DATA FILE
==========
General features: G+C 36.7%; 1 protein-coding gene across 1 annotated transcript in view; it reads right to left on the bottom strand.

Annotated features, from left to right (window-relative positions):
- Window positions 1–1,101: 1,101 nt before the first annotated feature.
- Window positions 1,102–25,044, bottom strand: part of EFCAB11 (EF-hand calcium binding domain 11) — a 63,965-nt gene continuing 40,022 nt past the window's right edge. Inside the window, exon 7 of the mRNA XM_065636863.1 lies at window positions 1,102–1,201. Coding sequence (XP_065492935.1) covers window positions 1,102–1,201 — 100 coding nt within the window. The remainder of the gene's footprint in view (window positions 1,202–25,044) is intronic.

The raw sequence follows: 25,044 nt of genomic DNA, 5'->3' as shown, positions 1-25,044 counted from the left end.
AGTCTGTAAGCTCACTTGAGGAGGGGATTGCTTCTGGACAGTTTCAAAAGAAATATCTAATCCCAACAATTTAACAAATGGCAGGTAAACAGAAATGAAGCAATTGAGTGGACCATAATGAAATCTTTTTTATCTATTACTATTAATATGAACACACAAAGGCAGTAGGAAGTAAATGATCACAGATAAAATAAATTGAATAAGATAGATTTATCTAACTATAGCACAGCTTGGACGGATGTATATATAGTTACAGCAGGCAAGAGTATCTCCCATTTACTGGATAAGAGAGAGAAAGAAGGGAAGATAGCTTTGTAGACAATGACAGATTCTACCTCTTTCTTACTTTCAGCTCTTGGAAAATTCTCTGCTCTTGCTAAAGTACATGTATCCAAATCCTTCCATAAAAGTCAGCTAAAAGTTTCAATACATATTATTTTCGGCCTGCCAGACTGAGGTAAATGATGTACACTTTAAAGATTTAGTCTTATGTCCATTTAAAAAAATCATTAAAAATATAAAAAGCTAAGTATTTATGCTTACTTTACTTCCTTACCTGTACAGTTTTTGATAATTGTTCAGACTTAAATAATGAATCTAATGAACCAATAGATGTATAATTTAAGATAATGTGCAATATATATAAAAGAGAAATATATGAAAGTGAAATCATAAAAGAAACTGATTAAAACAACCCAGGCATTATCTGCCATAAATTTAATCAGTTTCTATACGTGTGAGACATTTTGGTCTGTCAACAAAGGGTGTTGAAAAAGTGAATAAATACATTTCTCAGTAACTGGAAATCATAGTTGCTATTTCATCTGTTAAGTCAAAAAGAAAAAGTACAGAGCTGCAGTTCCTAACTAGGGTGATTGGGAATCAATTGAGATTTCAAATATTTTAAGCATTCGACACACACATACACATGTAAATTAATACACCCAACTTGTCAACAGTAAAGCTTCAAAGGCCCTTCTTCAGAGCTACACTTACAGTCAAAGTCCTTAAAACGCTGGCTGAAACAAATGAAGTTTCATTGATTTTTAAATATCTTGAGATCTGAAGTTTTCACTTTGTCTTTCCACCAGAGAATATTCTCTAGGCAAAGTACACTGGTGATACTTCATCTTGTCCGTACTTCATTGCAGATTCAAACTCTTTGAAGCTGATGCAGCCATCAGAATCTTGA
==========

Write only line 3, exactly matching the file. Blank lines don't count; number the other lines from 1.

- Window positions 1–1,101: 1,101 nt before the first annotated feature.